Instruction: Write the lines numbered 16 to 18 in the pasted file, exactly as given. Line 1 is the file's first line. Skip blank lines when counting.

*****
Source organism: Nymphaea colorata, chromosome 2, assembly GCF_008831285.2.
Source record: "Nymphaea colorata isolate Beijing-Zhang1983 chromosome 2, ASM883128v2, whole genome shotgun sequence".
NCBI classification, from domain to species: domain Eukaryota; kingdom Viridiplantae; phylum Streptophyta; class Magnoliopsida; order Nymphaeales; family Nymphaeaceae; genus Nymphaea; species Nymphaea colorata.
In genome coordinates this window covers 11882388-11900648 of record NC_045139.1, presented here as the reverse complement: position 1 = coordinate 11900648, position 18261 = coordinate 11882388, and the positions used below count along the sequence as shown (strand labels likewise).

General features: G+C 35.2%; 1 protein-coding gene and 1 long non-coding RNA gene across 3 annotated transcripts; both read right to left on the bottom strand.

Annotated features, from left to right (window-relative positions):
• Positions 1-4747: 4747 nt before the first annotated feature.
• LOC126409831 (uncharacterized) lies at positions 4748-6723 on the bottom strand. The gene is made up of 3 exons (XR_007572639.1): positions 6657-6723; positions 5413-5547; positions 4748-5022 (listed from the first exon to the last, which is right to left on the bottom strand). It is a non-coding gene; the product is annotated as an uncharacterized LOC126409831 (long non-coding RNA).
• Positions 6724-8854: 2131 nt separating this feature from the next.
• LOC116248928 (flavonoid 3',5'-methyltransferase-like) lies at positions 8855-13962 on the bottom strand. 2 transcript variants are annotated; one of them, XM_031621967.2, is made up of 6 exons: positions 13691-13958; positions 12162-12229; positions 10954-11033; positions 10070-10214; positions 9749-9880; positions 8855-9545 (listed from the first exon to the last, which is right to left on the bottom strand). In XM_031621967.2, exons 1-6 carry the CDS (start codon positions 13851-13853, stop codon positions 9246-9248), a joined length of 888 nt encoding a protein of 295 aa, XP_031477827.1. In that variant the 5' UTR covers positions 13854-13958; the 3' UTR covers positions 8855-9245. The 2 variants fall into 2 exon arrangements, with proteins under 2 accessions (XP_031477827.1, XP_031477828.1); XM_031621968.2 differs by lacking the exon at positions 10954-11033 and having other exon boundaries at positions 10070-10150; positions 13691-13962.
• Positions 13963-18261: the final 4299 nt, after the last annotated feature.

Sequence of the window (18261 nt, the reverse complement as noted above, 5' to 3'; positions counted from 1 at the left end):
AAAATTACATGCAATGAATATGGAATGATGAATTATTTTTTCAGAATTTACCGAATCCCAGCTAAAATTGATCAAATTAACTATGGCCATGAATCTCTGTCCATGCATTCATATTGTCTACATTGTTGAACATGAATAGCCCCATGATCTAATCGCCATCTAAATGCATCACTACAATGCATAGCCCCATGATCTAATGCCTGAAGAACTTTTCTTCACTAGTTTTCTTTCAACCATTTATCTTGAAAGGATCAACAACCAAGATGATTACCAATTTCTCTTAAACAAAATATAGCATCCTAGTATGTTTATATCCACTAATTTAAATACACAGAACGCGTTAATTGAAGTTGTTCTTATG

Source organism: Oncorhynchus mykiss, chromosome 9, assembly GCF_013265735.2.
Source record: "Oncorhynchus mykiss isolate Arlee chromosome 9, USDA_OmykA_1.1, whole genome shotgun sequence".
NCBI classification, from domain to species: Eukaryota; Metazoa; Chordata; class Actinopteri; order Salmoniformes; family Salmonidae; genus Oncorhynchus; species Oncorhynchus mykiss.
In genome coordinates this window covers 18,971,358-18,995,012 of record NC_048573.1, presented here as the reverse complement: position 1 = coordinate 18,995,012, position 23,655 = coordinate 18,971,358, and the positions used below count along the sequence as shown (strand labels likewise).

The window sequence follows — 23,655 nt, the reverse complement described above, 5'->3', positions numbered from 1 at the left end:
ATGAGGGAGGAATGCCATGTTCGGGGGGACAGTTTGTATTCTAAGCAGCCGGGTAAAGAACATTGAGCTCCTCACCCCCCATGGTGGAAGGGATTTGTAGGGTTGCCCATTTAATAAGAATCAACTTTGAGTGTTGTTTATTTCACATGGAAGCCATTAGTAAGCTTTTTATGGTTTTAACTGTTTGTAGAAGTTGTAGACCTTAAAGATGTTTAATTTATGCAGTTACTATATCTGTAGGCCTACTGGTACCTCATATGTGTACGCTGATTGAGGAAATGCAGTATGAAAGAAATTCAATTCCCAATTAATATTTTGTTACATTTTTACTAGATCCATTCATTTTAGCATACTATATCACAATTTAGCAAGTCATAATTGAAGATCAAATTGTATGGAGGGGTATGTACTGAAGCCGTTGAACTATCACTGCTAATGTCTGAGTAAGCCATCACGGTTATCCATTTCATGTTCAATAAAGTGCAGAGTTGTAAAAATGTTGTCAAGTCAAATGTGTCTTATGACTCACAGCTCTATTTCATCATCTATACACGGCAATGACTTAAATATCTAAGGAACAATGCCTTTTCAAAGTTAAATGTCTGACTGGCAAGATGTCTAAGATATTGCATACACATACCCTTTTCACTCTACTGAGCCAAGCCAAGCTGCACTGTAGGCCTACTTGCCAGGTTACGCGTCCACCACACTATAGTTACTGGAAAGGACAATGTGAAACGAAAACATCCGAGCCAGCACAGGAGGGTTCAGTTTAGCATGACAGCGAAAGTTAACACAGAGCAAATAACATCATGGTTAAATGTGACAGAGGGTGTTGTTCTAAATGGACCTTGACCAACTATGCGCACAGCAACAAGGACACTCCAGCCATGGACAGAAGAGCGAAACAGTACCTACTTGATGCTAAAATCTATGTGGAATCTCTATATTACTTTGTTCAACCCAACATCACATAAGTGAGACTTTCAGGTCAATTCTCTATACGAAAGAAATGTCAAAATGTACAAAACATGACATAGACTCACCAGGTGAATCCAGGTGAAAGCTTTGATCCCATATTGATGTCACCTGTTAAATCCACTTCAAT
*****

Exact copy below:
NCBI classification, from domain to species: Eukaryota; Metazoa; Chordata; class Actinopteri; order Salmoniformes; family Salmonidae; genus Oncorhynchus; species Oncorhynchus mykiss.
In genome coordinates this window covers 18,971,358-18,995,012 of record NC_048573.1, presented here as the reverse complement: position 1 = coordinate 18,995,012, position 23,655 = coordinate 18,971,358, and the positions used below count along the sequence as shown (strand labels likewise).

The window sequence follows — 23,655 nt, the reverse complement described above, 5'->3', positions numbered from 1 at the left end: